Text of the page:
No improvement in sight for dairy

John Harrison/Harrison Photography
John Harrison/Harrison Photography
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Dairy markets have continued to deteriorate – a situation made worse for the Northern Ireland milk industry by further gains in the value of sterling versus the Euro, according to United Dairy Farmers’ Group CEO David Dobbin.

“Global milk output is continuing to run well ahead of last year and demand is still weak with the Russian trade ban renewed and Chinese dairy imports running at less than half last year’s level,” said Mr Dobbin.

“The first powder has been intervened in Lithuania and it is likely that Northern Ireland powder processors will follow suit as current powder market returns are below intervention level. Intervention returns are very low, around 13.5 pence per litre at farm level due to exchange rates. There is no prospect of any immediate change in markets until milk output moderates or demand improves.”

Mr Dobbin added: “The EU Commission is unwilling to improve intervention prices claiming that the short term pain is necessary to reduce milk supply. This is worst market situation I have seen personally in my time in dairy.”
“ I am acutely aware of the personal hardship being faced by local dairy farmers.

“Dale Farm has improved its milk league price, however even the top of the table price falls well short of a living wage for farmers. We are working closely with the UFU and local politicians to lobby for more support for farmers including a more realistic intervention price. This is a global problem and can’t be solved locally we need concerted action on an international basis.”

Dobbin made these comments following this week’s publication of United Dairy Farmers’ results for the year ending March 31 2015.

For the period in question, group turnover was down slightly by 5% to £421 million, reflecting the impact of lower farmer milk prices and of lower feed prices and demand for feed in United Feeds against the previous record year.

Despite the very challenging trading environment of depressed dairy markets, Dale Farm – United’s commercial arm - delivered a 10% increase in turnover to £320 million, driven by a 27% growth in consumer sales, with packed cheese sales volumes up 53% and packed butter sales volumes up 30%.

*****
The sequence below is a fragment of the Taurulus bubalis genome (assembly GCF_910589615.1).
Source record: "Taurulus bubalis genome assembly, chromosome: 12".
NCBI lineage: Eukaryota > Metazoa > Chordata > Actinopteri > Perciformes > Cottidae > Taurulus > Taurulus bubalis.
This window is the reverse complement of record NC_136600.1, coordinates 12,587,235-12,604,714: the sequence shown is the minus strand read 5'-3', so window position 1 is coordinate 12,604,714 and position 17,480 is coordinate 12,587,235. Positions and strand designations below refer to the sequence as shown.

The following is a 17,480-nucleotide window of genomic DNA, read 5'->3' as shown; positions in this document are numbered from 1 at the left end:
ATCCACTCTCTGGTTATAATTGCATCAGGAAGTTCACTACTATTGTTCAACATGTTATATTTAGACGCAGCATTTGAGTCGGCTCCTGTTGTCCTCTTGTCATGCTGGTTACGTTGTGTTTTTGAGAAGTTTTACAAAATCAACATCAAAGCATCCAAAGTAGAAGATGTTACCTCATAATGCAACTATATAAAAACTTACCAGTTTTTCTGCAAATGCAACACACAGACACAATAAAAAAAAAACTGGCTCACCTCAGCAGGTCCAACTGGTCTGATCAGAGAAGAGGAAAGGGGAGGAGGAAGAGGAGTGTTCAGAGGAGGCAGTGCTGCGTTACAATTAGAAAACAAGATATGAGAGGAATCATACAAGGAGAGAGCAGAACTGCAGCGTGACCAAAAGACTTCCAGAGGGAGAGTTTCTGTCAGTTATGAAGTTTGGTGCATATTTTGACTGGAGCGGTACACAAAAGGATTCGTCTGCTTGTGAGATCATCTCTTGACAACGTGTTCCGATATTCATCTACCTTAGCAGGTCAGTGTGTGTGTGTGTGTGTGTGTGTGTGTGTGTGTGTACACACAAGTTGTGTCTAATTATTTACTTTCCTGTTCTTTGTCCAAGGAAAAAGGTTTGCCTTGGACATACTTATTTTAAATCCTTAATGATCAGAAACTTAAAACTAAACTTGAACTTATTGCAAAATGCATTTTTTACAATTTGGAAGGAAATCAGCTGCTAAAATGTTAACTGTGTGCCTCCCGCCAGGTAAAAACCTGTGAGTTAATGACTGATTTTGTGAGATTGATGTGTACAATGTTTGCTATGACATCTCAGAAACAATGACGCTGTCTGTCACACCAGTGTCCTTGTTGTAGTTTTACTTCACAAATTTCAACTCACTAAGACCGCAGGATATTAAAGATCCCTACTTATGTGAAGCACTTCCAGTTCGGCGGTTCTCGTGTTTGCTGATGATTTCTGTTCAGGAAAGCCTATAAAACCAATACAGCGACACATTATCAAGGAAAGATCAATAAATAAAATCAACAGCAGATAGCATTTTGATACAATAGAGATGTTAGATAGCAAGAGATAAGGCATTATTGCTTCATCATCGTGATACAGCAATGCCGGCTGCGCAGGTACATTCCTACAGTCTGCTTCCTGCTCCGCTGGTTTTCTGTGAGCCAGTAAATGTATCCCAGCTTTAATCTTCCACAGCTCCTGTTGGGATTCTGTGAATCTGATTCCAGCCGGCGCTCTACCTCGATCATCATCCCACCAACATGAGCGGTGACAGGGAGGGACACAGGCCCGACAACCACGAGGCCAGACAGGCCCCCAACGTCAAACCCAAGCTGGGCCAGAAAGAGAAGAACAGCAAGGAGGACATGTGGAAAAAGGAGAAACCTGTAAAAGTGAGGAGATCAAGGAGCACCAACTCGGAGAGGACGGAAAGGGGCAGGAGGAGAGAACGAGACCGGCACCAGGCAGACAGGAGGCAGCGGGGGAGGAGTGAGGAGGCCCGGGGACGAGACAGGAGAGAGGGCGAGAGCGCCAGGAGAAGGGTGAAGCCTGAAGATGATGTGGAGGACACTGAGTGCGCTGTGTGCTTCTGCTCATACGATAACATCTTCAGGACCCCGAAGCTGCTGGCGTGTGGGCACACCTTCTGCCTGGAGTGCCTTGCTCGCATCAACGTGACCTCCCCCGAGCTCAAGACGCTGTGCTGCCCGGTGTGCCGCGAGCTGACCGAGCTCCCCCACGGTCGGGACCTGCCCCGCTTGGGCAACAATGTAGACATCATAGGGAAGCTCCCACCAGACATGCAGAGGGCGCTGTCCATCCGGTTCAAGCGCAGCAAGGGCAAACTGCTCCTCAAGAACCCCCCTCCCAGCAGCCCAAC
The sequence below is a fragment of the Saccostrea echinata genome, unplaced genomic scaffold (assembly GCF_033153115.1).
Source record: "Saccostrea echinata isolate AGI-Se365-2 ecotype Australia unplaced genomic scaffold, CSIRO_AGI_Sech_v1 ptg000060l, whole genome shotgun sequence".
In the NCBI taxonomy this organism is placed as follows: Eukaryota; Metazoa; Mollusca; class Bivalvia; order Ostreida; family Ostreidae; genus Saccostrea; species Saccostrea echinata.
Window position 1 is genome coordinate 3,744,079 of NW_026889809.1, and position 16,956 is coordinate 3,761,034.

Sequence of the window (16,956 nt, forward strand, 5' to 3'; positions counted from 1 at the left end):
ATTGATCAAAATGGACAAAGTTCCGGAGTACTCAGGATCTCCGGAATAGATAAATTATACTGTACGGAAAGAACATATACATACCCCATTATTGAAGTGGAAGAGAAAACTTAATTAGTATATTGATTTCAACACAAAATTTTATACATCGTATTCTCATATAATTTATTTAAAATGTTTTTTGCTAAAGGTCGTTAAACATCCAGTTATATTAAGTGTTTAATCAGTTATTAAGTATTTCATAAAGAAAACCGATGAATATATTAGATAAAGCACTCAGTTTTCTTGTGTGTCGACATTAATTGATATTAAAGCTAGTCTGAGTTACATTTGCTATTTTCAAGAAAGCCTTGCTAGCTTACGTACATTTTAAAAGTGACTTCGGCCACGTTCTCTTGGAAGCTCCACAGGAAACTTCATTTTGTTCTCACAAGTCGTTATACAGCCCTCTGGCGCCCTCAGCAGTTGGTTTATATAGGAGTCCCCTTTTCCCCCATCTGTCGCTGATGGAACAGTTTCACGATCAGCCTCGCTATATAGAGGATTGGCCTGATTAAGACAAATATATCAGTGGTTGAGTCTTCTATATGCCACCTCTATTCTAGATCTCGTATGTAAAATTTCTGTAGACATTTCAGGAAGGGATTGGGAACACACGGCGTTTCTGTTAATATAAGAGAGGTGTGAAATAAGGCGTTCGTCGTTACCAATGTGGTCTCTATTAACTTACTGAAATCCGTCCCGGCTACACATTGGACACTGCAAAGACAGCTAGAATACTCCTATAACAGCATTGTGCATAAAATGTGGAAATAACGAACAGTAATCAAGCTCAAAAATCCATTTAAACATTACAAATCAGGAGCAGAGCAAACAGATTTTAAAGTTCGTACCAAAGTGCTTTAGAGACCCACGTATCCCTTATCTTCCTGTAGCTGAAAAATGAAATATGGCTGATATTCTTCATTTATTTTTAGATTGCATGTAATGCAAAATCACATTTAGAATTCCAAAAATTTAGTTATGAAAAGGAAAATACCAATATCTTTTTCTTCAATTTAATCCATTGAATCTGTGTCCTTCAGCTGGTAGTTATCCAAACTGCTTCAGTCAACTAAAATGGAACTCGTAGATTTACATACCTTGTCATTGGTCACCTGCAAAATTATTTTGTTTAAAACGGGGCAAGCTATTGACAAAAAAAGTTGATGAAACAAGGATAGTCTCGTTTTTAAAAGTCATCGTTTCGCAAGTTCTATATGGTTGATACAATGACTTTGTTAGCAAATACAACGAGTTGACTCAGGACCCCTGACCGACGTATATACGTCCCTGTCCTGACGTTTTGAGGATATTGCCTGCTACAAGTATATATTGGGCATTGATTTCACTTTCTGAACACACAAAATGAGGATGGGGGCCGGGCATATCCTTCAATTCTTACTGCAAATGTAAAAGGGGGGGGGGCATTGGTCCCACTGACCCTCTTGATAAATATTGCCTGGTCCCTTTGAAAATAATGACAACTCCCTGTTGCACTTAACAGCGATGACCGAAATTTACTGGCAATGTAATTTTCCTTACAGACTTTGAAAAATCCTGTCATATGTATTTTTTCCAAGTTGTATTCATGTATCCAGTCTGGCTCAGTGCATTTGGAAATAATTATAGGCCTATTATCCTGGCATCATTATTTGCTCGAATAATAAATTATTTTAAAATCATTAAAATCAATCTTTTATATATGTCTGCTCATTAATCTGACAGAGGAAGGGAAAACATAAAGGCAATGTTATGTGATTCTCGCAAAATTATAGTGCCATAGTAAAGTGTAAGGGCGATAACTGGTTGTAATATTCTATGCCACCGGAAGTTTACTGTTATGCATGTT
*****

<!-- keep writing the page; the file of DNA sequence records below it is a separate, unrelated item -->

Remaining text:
Group operating profit fell by around 50% to £3.55 million due to the depressed market returns, especially from powder exports, made worse by adverse exchange rates with the pound gathering strength versus the Euro as the year progressed.

Strong organic growth in consumer cheese sales was further boosted by the full impact of the prior year acquisition of the Ash Manor Cheese business in Wales and the in-year purchase of the Fivemiletown Speciality cheese business.

During the year, farm gate milk prices roller-coasted, starting the year at a high of 32.4 pence per litre and finishing at 21.4 pence. This reflected a collapse in dairy markets driven by global overproduction in milk, weaker demand from China and a Russian ban on imports of EU dairy produce.

Commenting on the results, David Dobbin said:

“The volatility in dairy markets and milk prices reinforces the rationale behind our strategy to grow in added value consumer products and thus deliver a more competitive and stable milk price to our farmers. Dale Farm delivered another year of strong growth however profits were hit by depressed market returns and adverse movements in exchange rates, with the pound gaining significantly in strength versus the Euro.”

At the end of March 2015, United reached agreement with the NILGOSC pension scheme to withdraw from the scheme and cap its liabilities eliminating any future risk exposure. This resulted in a one off exceptional net book charge of £1.9 million.